Letters 09-26-2016

Welcome To 1984 The Democrat Party, the government education complex, private corporations and foundations, the news media and the allpervasive sports and entertainment industry have incrementally repressed the foundational right of We the People to publicly debate open borders, forced immigration, sanctuary cities and the calamitous destruction of innate gender norms...

Grow Up, Kachadurian Apparently Tom Kachadurian has great words; too bad they make little sense. His Sept. 19 editorial highlights his prevalent beliefs that only Hillary and the Dems are engaged in namecalling and polarizing actions. Huh? What rock does he live under up on Old Mission...

Facts MatterThomas Kachadurian’s “In the Basket” opinion deliberately chooses to twist what Clinton said. He chooses to argue that her basket lumped all into the clearly despicable categories of the racist, sexist, homophobic , etc. segments of the alt right...

Turn Off Fox, Kachadurian I read Thomas Kachadurian’s opinion letter in last week’s issue. It seemed this opinion was the product of someone who offered nothing but what anyone could hear 24/7/365 on Fox News; a one-sided slime job that has been done better by Fox than this writer every day of the year...

Let’s Fix This Political Process Enough! We have been embroiled in the current election cycle for…well, over a year, or is it almost two? What is the benefit of this insanity? Exorbitant amounts of money are spent, candidates are under the microscope day and night, the media – now in action 24/7 – focuses on anything and everything anyone does, and then analyzes until the next event, and on it goes...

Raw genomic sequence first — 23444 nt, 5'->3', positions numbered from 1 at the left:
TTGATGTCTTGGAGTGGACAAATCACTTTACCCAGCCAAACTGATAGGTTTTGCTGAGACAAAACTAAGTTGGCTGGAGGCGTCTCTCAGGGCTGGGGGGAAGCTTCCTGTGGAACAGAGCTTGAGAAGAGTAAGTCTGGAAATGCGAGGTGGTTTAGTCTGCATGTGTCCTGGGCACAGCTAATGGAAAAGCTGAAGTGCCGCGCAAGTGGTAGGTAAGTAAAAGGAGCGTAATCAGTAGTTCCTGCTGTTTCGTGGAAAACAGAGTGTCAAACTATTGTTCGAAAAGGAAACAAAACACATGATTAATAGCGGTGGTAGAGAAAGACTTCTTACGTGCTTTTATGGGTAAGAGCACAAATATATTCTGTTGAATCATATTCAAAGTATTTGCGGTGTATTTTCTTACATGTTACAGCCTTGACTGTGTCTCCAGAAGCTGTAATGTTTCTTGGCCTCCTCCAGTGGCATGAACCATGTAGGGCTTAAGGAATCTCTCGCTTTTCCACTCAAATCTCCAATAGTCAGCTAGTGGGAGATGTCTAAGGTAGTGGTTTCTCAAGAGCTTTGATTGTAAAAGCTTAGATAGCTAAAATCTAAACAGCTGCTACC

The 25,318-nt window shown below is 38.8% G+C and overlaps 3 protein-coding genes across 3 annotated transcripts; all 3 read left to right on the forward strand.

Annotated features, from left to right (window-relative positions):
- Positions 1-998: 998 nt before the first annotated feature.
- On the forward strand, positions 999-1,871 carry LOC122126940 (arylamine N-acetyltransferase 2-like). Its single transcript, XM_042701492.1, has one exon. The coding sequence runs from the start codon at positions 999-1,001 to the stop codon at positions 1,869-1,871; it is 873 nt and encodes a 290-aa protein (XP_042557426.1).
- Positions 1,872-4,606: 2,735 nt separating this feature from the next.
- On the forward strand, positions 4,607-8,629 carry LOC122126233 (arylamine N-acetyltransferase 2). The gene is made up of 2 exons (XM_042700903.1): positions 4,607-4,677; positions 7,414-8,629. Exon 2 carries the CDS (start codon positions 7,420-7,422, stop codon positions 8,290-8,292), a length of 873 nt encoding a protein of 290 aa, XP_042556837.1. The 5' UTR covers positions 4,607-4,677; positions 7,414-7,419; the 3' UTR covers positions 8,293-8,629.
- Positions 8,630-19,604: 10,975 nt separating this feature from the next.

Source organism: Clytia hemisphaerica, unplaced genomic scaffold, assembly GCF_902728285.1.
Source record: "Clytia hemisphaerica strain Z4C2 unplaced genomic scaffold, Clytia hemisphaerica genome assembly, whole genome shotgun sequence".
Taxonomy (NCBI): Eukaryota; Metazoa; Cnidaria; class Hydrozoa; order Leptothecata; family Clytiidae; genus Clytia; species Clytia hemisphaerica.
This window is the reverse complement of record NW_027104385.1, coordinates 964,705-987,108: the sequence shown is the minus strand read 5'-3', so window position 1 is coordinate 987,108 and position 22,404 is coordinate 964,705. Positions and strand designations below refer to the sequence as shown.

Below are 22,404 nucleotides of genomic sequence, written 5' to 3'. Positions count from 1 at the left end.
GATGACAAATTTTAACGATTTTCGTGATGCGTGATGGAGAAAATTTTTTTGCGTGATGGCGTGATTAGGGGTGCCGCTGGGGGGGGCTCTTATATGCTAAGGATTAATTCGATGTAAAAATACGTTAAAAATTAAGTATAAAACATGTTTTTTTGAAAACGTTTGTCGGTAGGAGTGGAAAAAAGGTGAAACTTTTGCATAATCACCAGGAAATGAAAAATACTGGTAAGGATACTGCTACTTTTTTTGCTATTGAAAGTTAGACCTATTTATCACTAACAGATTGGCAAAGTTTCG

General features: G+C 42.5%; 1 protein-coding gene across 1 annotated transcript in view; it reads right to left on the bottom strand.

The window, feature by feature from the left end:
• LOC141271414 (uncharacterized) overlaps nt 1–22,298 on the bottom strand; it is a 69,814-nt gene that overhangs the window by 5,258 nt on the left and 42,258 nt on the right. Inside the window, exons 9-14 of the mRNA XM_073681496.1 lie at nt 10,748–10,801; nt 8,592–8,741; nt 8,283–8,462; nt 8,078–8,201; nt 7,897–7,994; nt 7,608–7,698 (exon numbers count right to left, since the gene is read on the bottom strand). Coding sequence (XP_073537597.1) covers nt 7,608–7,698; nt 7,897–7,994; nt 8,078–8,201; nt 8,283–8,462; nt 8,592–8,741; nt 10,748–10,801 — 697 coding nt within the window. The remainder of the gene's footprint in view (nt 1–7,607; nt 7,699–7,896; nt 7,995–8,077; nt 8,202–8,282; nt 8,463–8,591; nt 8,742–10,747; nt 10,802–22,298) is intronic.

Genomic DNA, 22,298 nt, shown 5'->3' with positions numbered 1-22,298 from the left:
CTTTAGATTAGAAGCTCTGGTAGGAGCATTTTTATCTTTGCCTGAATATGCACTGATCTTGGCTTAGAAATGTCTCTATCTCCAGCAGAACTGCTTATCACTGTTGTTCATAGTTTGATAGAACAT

Can’t Cut Taxes 

We are in a different place today. The slogan, “Making America Great Again” begs the questions, “great for whom?” and “when was it great?” I have claimed my generation has lived in a bubble since WWII, which has offered a prosperity for a majority of the people. The bubble has burst over the last few decades. The jobs which provided a good living for people without a college degree are vanishing. Unions, which looked out for the welfare of employees, have been shrinking. Businesses have sought to produce goods where labor is not expensive...

Wrong About Clinton In response to Thomas Kachadurian’s column, I have to take issue with many of his points. First, his remarks about Ms. Clinton’s statement regarding Trump supporters was misleading. She was referring to a large segment of his supporters, not all. And the sad fact is that her statement was not a “smug notion.” Rather, it was the sad truth, as witnessed by the large turnout of new voters in the primaries and the ugly incidents at so many of his rallies...

Home · Articles · News · Letters · Letters 9/11/03
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Letters 9/11/03

Various - September 11th, 2003